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This project was created to raise awareness regarding recycling at school and home. Students conducted an Internet research to learn about the importance of favoring reusable items. They modified the "I Pledge to Pack" form and had the forms signed by family members and school classmates. Students also wrote personal letters to president Kikwete of Tanzania congratulating him for his environmentally responsible actions. They also had to create and present in class a biodegradable product. They could not use any product that already existed in the market. Their inventions were great: hair decorations made with plants, a Rose petals perfume and a lunch bag made with the comic section of a newspaper! We also conducted a "Campus Clean Up Day". Our campus looked clean and beautiful after the kids worked on it. To finalize the project, we welcomed Ms. Beki Quintero, Educational Specialist from Tucson Clean and Beautiful (City of Tucson) who taught us a lot about recycling practices and even taught us how to make our own paper!
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Students learned about the importance of saving water in Tucson and conservation policies. First, they conducted an Internet Research about the issue and made copies of practical handouts to later be distributed among their friends and family. We concluded this short but important project with a presentation by Mr. Joaquim Delgado, representative of Tucson Water (our local water company). The kids had a fantastic time working with the simulators brought to class by Mr. Delgado and learned a lot about water conservation. He also presented them with a kit that they can easily use at home to prevent leaks. Finally they worked on a "Home Water Saving Makeover" worksheet in which they look at an average household in Tucson and had to perform a Water Saving Makeover ( For example, identify watering times for desert trees, use of hoses, dishwashing practices, etc.)
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Students learned about the importance of trees in our community and to appreciate them as living entities. They conducted Internet research and learned about the Trees for Tucson program, a program of Tucson Clean and Beautiful. We had a class discussion about the program and they were asked to create an alternative logo for the Trees for Tucson program. Mr. Doug Kopponger, representative from Trees for Tucson, a local program to encourage people to plant trees, came for an interesting slide presentation. We learned a lot about trees that grow in the Arizona desert and the best way to conserve water while keeping they alive in our front and backyards. We watched Al Gore's movie "An Inconvenient Truth" during movie day. After that, in groups of two, students had to select a native tree to the desert and create and present in class a power point Fact File Chart. We ended this project by planting a nice tree on our school grounds! The kids worked hard and have already created schedules to water it twice a week. It was very satisfying to plant a tree that we will see grow in the future!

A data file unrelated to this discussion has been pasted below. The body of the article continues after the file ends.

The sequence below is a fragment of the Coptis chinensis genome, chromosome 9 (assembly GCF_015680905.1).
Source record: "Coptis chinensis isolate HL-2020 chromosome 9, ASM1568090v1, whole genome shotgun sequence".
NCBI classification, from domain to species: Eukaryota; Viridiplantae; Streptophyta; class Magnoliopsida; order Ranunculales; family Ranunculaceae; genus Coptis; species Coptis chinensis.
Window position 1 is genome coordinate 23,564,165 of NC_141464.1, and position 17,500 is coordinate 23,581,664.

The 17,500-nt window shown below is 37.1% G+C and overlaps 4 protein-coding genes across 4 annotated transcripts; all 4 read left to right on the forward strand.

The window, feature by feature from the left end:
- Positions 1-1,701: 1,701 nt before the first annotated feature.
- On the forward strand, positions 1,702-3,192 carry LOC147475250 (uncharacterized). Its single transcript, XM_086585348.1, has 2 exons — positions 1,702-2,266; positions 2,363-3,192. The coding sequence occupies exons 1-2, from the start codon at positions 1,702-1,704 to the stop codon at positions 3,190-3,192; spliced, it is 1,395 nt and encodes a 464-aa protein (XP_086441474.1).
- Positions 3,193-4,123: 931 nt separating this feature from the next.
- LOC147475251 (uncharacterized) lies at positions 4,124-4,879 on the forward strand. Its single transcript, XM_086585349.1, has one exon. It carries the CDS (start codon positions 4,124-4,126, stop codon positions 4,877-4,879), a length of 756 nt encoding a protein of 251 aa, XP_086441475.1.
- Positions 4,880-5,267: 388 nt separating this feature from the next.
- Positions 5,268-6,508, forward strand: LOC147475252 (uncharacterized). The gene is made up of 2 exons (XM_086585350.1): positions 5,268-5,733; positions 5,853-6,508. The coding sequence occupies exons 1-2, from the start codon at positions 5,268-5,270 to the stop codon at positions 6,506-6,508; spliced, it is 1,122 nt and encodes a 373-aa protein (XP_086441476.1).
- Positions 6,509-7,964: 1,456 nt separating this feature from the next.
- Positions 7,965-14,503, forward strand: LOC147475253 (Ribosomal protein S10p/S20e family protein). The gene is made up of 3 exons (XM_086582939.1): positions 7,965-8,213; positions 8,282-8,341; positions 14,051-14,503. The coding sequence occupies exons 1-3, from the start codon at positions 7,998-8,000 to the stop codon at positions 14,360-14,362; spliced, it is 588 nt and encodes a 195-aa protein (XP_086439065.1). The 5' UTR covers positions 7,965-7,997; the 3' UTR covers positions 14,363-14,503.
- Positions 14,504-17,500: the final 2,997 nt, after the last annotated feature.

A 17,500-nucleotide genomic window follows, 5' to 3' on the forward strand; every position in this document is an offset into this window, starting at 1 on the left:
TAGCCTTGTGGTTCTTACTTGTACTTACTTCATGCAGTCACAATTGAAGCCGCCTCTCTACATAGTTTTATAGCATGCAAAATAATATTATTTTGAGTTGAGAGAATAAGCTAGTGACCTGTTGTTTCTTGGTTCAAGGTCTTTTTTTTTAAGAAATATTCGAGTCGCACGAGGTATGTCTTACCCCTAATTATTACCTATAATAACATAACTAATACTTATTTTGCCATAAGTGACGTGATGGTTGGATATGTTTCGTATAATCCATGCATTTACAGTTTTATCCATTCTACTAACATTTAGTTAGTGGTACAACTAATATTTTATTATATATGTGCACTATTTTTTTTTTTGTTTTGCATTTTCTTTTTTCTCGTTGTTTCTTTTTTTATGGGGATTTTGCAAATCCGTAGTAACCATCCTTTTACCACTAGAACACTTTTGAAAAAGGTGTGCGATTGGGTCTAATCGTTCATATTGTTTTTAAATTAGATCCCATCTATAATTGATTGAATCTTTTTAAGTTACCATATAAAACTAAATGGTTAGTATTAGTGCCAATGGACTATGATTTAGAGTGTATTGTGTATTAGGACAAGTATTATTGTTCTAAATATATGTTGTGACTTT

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When Dry Creek Roots and Shoots was offered the opportunity to meet with Dr. Dharini, we decided to organize a Sea Turtle Day. 30 homeschoolers met to talk with Dr. Dharini, watch her inspiring presentation on her efforts with the Olive Ridleys, and make sea turtle crafts. Dr. Dharini took home some new craft ideas and we left with a desire to learn more about the Pacific leatherbacks which migrate nearby. We have since learned that on April 6, 2007 the Pacific Fisheries Management Council will vote on whether to recommend that the National Marine Fisheries Services rollback current protective measures and issue an exempted fishing permit (EFP) that would allow swordfish longline fishing along the U.S. west coast and put endangered leatherback sea turtles at risk. With the help of the CA Roots & Shoots office we have now started a campaign to create origami sea turtles and send them with letters to the Pacific Fisheries Management Council and National Marine Fisheries Service urging them to continue the ban on longline fishing along the U.S.West Coast.